Duchenne muscular dystrophy, also referred to as DMD, is a genetic disorder. That means it is passed from parents to children. DMD causes muscle breakdown and weakness over time.
Children with DMD may have cognitive issues along with physical symptoms of the disease. DMD affects mostly boys. It occurs in about 1 in 3,500 to 5,000 babies from all ethnic groups.
There is no cure for DMD. However, your child’s health care team works together to manage symptoms and maintain function.
Cause of Duchenne muscular dystrophy
Duchenne muscular dystrophy is caused by a gene change. This gene is located on the X chromosome. A chromosome is the part of a cell that contains genetic information.
The gene change in DMD affects the production of dystrophin. Dystrophin is a protein made by muscle cells. When the gene is changed or deleted, muscles do not produce enough dystrophin. Without that protein, muscle fibers don’t work as they should. This leads to muscle damage and weakness.
Girls have 2 X chromosomes, one from their mother and one from their father. Because they have 2, they can usually make enough dystrophin with the gene from the healthy X chromosome. But boys have an X chromosome from their mother and a Y chromosome from their father. If the gene for dystrophin on their X chromosome is affected, they cannot create more dystrophin.
Girls with this gene change may have some symptoms, such as weakness, heart problems, and muscle cramps. These girls are also carriers of the disease. They can pass it on to their children.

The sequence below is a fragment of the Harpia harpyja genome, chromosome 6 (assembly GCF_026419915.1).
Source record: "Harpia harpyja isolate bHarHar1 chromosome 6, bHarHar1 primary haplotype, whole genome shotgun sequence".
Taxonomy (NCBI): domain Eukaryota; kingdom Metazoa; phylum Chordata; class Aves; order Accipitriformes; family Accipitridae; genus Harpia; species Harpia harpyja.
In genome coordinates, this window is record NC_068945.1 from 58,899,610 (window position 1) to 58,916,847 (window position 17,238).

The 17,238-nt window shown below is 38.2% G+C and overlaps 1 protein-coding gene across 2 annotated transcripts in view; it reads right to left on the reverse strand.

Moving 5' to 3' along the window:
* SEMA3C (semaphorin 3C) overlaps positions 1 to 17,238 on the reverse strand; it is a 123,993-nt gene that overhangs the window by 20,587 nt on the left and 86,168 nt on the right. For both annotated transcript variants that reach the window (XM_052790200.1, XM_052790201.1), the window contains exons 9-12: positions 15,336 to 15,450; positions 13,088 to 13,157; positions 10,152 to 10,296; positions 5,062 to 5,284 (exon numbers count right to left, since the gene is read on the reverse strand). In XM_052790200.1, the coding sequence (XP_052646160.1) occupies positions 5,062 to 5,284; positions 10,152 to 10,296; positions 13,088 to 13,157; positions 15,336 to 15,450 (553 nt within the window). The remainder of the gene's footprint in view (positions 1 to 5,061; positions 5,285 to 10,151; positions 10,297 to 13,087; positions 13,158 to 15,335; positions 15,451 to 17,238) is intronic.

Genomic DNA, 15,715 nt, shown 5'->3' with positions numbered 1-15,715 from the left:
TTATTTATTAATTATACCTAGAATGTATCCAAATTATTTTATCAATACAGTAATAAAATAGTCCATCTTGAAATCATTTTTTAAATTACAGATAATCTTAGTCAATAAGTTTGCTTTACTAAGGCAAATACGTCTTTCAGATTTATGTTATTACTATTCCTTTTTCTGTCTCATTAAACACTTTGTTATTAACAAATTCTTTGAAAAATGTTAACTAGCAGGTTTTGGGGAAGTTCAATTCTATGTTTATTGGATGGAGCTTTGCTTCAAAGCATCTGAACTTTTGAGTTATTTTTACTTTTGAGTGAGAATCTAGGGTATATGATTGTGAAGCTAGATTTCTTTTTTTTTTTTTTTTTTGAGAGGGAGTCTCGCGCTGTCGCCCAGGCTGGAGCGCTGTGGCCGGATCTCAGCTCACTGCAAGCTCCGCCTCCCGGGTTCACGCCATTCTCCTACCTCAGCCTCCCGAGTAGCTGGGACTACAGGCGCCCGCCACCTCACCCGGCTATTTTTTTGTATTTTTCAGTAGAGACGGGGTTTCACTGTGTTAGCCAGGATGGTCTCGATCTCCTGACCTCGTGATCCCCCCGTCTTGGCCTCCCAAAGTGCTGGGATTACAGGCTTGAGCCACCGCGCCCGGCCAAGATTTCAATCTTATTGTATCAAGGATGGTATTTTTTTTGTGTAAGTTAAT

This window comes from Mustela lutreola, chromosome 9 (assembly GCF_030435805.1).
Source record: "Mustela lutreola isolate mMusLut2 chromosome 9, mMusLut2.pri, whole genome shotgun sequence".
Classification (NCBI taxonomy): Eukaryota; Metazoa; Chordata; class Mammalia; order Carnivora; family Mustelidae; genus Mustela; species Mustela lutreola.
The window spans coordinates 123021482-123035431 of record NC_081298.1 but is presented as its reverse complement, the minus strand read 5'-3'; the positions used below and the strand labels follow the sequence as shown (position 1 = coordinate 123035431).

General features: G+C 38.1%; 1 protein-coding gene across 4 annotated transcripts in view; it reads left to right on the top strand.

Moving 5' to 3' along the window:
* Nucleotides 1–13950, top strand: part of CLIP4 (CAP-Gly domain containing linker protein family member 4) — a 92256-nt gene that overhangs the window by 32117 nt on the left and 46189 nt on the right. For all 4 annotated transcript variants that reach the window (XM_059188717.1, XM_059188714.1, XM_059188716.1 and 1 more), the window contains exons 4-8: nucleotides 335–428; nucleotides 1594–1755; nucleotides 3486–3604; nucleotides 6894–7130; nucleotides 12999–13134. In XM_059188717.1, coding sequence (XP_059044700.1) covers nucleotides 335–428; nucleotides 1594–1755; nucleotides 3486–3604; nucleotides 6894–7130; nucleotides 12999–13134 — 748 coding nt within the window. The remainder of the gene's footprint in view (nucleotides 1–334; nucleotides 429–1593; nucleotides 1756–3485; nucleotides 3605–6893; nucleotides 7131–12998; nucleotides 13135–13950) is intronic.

Symptoms of Duchenne muscular dystrophy
Symptoms often begin in children between 3 and 6 years old. The symtoms often start in the hips and thighs. Then they spread to the arms and rest of the body.
You may notice that your child has trouble walking or getting up after lying down or sitting. They may be clumsy in walking, climbing stairs, and doing other activities. Children with DMD may:
- Fall frequently
- Walk on the balls of their feet, called a toe walk
- Run slowly
- Use their hands to get up from sitting or lying down. This movement is called a Gower’s sign.
- Have large calves
- Have learning problems
As DMD progresses, your child may have:
- Heart problems or irregular heartbeat
- Tiredness and weakness
- Scoliosis, a curve in the spine
- Easily broken bones
- A need for assistive devices or a wheelchair
- Stiff joints and difficulty moving
Diagnosis of Duchenne muscular dystrophy
Your health care team diagnoses DMD by taking a detailed medical history, discussing symptoms, and doing a physical exam. They may refer you to a neurologist. A neurologist is a doctor who has had special training to treat muscle and nerve diseases.
Your care team may also use one or more of these tests to help with diagnosis:
- Genetic test can show if the dystrophin gene is affected.
- Muscle biopsy is a small piece of muscle tissue that is usually taken from the thigh. A doctor called a pathologist look at the cells under a microscope. This can show if your child has DMD or another type of muscular dystrophy.
- Blood tests measure levels of enzymes and proteins in the blood.
Treatment of Duchenne muscular dystrophy
There is no cure for DMD, but your health care team will help your child manage the condition and retain as much function as possible. Your child’s health care team may include:
- Cardiologist for heart conditions
- Pulmonologist for lung conditions
- Physical and occupational therapists to create exercise and stretching programs. They can also develop plans to best perform daily tasks.